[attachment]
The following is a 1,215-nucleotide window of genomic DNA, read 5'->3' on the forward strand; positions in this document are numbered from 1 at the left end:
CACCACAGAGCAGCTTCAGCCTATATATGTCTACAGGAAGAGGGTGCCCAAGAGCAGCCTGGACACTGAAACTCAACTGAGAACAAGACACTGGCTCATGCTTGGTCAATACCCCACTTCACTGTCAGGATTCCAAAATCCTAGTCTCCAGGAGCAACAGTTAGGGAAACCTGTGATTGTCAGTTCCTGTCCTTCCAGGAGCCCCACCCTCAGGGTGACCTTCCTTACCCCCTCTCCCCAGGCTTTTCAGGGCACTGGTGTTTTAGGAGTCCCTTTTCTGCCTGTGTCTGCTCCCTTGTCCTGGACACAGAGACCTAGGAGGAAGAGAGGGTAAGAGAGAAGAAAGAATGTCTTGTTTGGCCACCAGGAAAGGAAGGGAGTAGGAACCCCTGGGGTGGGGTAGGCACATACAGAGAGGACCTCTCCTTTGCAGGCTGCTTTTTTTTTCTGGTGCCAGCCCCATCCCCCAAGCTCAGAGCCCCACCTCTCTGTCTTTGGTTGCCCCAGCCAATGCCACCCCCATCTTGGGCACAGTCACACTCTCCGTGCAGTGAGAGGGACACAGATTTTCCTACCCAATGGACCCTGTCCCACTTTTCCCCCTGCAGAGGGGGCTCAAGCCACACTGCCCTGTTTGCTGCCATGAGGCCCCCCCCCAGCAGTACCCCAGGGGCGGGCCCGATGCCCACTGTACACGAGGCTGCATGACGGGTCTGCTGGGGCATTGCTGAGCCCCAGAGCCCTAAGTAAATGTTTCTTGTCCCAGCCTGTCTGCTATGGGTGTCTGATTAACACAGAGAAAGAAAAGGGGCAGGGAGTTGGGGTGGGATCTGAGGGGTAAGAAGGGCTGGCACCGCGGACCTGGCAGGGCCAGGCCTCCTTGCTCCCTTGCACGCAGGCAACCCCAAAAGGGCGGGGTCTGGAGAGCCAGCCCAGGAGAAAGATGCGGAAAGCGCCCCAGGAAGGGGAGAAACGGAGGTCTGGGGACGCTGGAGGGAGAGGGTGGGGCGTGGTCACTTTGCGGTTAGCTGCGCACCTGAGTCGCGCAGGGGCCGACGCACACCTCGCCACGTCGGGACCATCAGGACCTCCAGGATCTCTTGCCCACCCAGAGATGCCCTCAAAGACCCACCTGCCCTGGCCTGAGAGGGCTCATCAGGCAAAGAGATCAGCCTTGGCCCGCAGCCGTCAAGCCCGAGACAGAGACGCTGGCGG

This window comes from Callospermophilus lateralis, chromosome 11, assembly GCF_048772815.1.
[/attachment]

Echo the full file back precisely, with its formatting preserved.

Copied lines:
The following is a 1,215-nucleotide window of genomic DNA, read 5'->3' on the forward strand; positions in this document are numbered from 1 at the left end:
CACCACAGAGCAGCTTCAGCCTATATATGTCTACAGGAAGAGGGTGCCCAAGAGCAGCCTGGACACTGAAACTCAACTGAGAACAAGACACTGGCTCATGCTTGGTCAATACCCCACTTCACTGTCAGGATTCCAAAATCCTAGTCTCCAGGAGCAACAGTTAGGGAAACCTGTGATTGTCAGTTCCTGTCCTTCCAGGAGCCCCACCCTCAGGGTGACCTTCCTTACCCCCTCTCCCCAGGCTTTTCAGGGCACTGGTGTTTTAGGAGTCCCTTTTCTGCCTGTGTCTGCTCCCTTGTCCTGGACACAGAGACCTAGGAGGAAGAGAGGGTAAGAGAGAAGAAAGAATGTCTTGTTTGGCCACCAGGAAAGGAAGGGAGTAGGAACCCCTGGGGTGGGGTAGGCACATACAGAGAGGACCTCTCCTTTGCAGGCTGCTTTTTTTTTCTGGTGCCAGCCCCATCCCCCAAGCTCAGAGCCCCACCTCTCTGTCTTTGGTTGCCCCAGCCAATGCCACCCCCATCTTGGGCACAGTCACACTCTCCGTGCAGTGAGAGGGACACAGATTTTCCTACCCAATGGACCCTGTCCCACTTTTCCCCCTGCAGAGGGGGCTCAAGCCACACTGCCCTGTTTGCTGCCATGAGGCCCCCCCCCAGCAGTACCCCAGGGGCGGGCCCGATGCCCACTGTACACGAGGCTGCATGACGGGTCTGCTGGGGCATTGCTGAGCCCCAGAGCCCTAAGTAAATGTTTCTTGTCCCAGCCTGTCTGCTATGGGTGTCTGATTAACACAGAGAAAGAAAAGGGGCAGGGAGTTGGGGTGGGATCTGAGGGGTAAGAAGGGCTGGCACCGCGGACCTGGCAGGGCCAGGCCTCCTTGCTCCCTTGCACGCAGGCAACCCCAAAAGGGCGGGGTCTGGAGAGCCAGCCCAGGAGAAAGATGCGGAAAGCGCCCCAGGAAGGGGAGAAACGGAGGTCTGGGGACGCTGGAGGGAGAGGGTGGGGCGTGGTCACTTTGCGGTTAGCTGCGCACCTGAGTCGCGCAGGGGCCGACGCACACCTCGCCACGTCGGGACCATCAGGACCTCCAGGATCTCTTGCCCACCCAGAGATGCCCTCAAAGACCCACCTGCCCTGGCCTGAGAGGGCTCATCAGGCAAAGAGATCAGCCTTGGCCCGCAGCCGTCAAGCCCGAGACAGAGACGCTGGCGG

This window comes from Callospermophilus lateralis, chromosome 11, assembly GCF_048772815.1.